As for Parkinson’s
itself, I can’t say much of what’s changed about me other than rusty knees,
dystonia, and bradykinesia effects I've blogged on, though I’m always asked by the doctor about memory,
and I always say the same thing: I feel sharp and on with my thoughts. I still
type quickly, and I am responsive with replies and connections. Knowing that about me makes me happy, though it does cause me to feel concerned and sympathetic to those who aren't at that point anymore in the stages of their disease.
I will also say I do feel more energized with the Amantadine
(no desire for afternoon siestas). I have been doing rails to trails walks lately (and will today). Though they aren't long walks in wooded places, they're still exercise. Fairly soon, I'll do one today to get the knees loosened up again. The key is to not let the voices in my head make me stagnate (easier said than done sometimes).
I'm also always asked by my doctor about vivid dreams, which I have to say has always been the norm in my life. I've written before about how I love the idea of dreaming, be it during the day for novels or travel or at night to see what kind of a show I get. I'm fascinated by dreams, and since they're not scary, even though my books are about the supernatural, I'm OK with that.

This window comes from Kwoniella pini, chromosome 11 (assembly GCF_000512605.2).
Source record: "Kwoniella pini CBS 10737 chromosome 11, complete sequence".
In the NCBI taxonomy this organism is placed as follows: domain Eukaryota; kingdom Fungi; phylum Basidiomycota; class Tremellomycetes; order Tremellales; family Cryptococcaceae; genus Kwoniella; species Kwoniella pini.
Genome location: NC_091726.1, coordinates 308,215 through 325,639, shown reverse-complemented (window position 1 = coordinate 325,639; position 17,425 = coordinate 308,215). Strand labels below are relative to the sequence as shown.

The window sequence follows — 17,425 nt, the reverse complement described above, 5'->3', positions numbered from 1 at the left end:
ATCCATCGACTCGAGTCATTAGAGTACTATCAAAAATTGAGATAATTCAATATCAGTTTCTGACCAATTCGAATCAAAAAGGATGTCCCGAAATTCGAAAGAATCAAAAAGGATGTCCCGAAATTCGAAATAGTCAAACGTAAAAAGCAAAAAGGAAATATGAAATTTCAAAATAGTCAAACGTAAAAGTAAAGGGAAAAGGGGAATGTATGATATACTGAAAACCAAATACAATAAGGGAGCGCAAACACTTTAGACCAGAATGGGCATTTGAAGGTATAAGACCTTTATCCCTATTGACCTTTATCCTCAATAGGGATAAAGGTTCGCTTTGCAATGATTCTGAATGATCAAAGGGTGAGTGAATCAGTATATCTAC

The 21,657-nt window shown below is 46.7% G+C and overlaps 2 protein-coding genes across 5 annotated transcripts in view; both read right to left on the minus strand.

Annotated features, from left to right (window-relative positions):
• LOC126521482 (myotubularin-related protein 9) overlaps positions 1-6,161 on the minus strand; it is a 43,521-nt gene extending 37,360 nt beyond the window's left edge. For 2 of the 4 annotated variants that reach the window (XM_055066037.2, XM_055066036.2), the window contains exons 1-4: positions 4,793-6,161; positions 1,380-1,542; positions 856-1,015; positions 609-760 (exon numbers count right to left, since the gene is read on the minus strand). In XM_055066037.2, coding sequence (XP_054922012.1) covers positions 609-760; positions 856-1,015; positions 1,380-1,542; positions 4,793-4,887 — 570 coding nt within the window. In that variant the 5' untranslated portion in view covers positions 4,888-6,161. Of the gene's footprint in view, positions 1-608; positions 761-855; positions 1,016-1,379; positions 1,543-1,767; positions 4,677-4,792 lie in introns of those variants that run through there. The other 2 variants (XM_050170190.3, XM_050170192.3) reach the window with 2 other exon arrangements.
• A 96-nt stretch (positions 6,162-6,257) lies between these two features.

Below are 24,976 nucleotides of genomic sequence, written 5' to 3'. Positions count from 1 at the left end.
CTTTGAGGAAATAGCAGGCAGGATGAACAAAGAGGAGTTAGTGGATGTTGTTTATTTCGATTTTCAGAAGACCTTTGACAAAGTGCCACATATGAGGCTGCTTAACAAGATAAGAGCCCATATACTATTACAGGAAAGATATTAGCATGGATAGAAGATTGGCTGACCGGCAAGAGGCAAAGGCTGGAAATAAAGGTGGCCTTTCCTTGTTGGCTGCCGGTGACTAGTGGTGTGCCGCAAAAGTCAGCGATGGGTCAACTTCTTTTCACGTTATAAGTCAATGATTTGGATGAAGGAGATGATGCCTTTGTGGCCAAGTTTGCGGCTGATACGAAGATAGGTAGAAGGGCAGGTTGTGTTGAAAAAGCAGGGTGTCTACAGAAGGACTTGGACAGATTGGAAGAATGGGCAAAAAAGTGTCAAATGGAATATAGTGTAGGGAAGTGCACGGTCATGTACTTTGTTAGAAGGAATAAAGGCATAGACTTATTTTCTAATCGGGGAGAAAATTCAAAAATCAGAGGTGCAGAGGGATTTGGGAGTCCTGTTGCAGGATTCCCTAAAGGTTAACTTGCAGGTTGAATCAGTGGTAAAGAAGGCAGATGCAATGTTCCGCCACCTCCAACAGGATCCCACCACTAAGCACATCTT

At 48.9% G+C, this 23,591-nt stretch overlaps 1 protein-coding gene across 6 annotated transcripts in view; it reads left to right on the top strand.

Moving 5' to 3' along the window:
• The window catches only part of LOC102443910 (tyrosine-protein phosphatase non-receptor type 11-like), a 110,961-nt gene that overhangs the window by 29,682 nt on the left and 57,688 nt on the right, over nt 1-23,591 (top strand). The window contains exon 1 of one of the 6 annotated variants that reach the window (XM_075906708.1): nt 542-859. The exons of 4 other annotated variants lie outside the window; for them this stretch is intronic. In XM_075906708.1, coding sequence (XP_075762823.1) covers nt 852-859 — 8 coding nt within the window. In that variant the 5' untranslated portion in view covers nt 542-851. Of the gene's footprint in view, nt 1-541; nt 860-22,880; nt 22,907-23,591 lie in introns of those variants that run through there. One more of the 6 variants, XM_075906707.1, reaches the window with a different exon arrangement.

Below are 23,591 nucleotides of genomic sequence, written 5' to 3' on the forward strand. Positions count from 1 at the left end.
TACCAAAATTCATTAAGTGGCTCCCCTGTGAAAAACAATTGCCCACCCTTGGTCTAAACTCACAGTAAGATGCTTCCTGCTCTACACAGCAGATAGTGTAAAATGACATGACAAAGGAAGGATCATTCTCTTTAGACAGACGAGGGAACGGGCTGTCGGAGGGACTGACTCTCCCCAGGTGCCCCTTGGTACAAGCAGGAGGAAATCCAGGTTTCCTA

That said, when it comes to Parkinson's effects, I definitely feel the afternoon heat more than I did before. Nevertheless, some of that’s easy to combat by hauling
water with or staying in the shade. Besides, if I need to, I can always grade
stuff or work on my writing in the afternoons (something I’ve been doing
lately, which is why I haven’t been blogging – almost done with the first draft
of The Rules of the Game!).
So to all of you
fighting the good fight, here’s hoping you feel good and that you have worked
around your effects and side effects to enjoy your lives! Happy summer 2017!